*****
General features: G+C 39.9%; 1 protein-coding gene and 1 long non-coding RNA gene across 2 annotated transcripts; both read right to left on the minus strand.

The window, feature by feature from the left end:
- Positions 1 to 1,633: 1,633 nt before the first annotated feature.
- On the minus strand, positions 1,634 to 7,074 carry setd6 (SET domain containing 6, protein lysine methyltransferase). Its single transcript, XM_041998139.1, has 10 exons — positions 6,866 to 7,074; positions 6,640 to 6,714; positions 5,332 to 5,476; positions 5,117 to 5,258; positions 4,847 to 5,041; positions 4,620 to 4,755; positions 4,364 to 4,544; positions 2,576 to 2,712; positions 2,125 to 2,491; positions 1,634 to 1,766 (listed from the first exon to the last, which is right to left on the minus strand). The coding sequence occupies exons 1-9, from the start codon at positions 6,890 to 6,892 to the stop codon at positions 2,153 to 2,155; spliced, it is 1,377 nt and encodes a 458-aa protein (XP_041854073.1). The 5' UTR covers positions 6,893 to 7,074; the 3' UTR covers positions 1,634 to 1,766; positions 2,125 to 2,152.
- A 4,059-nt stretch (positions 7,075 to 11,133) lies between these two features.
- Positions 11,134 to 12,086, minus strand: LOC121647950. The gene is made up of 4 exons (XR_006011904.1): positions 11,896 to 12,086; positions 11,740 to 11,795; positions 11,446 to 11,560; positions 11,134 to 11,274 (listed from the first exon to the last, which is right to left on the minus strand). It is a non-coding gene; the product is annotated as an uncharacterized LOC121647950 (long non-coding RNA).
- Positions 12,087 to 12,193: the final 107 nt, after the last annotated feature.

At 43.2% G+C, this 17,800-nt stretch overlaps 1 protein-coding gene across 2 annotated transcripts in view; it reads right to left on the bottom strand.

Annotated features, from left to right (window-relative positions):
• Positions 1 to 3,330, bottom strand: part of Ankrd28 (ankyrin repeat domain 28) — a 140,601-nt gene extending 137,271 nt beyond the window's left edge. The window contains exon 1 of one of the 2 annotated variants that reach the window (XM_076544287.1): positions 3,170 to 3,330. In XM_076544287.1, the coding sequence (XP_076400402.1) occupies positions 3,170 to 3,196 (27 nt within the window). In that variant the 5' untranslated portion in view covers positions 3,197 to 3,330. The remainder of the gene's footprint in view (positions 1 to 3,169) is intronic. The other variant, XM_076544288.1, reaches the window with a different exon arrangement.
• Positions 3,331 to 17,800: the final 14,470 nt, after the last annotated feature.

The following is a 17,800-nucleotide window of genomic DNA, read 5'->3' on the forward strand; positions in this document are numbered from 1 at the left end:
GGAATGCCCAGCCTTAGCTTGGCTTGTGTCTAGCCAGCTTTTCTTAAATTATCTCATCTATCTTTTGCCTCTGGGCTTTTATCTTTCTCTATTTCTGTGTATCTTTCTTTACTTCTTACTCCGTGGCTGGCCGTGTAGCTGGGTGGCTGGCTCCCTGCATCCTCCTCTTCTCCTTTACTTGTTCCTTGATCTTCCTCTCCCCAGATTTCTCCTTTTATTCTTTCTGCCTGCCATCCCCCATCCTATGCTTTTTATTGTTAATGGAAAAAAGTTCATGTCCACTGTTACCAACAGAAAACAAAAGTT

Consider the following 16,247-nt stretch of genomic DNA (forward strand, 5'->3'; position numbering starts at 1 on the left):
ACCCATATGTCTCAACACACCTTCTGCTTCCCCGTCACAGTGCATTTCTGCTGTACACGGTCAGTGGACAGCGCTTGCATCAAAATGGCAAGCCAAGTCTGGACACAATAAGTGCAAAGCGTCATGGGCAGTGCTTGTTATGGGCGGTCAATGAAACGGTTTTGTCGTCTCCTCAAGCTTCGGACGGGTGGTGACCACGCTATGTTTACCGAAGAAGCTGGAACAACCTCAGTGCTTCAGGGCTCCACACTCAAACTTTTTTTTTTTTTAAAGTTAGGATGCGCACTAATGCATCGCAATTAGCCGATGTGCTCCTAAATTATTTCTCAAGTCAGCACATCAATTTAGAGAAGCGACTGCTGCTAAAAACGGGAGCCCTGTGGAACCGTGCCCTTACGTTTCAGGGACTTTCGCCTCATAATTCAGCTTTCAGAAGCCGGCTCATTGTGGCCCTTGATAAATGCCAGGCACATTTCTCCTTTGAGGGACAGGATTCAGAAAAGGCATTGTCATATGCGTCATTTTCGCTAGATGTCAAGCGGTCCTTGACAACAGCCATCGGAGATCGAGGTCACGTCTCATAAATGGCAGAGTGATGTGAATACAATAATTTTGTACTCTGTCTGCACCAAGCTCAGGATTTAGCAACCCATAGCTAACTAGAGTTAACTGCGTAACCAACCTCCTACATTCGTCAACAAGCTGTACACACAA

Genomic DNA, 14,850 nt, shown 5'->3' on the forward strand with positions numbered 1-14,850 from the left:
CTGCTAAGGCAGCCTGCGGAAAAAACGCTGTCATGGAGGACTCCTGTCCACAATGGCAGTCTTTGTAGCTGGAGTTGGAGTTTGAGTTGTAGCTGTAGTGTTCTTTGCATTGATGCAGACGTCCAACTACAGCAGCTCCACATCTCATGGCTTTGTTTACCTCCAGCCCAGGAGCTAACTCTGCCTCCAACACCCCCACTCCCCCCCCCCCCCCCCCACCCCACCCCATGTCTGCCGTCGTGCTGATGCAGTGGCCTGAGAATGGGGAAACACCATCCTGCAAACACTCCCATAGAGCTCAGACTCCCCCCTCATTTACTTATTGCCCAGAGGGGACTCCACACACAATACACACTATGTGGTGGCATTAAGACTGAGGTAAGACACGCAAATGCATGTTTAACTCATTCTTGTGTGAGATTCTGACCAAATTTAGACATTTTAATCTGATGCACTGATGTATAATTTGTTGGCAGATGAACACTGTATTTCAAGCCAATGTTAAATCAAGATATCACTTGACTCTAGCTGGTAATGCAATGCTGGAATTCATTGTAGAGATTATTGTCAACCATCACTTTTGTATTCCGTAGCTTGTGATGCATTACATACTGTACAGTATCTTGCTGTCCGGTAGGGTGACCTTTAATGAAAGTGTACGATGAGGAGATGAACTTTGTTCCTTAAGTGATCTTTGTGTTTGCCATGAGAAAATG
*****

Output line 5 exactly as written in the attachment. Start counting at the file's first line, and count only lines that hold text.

- A 4,059-nt stretch (positions 7,075 to 11,133) lies between these two features.